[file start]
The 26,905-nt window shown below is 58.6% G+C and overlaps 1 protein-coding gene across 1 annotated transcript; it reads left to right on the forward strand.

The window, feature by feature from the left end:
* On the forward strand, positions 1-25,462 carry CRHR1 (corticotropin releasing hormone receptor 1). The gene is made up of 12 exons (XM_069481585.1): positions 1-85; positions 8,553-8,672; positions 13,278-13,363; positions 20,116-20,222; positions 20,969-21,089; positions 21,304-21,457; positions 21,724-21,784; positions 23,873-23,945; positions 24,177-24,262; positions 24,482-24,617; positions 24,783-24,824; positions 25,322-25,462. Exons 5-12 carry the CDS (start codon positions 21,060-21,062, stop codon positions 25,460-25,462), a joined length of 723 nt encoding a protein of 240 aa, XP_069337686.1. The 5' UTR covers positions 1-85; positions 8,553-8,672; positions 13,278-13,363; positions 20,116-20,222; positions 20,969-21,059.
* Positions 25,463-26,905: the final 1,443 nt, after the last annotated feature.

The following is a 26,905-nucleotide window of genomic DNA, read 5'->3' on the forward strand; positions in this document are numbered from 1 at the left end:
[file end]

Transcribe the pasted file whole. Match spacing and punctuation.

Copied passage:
The 26,905-nt window shown below is 58.6% G+C and overlaps 1 protein-coding gene across 1 annotated transcript; it reads left to right on the forward strand.

The window, feature by feature from the left end:
* On the forward strand, positions 1-25,462 carry CRHR1 (corticotropin releasing hormone receptor 1). The gene is made up of 12 exons (XM_069481585.1): positions 1-85; positions 8,553-8,672; positions 13,278-13,363; positions 20,116-20,222; positions 20,969-21,089; positions 21,304-21,457; positions 21,724-21,784; positions 23,873-23,945; positions 24,177-24,262; positions 24,482-24,617; positions 24,783-24,824; positions 25,322-25,462. Exons 5-12 carry the CDS (start codon positions 21,060-21,062, stop codon positions 25,460-25,462), a joined length of 723 nt encoding a protein of 240 aa, XP_069337686.1. The 5' UTR covers positions 1-85; positions 8,553-8,672; positions 13,278-13,363; positions 20,116-20,222; positions 20,969-21,059.
* Positions 25,463-26,905: the final 1,443 nt, after the last annotated feature.

The following is a 26,905-nucleotide window of genomic DNA, read 5'->3' on the forward strand; positions in this document are numbered from 1 at the left end: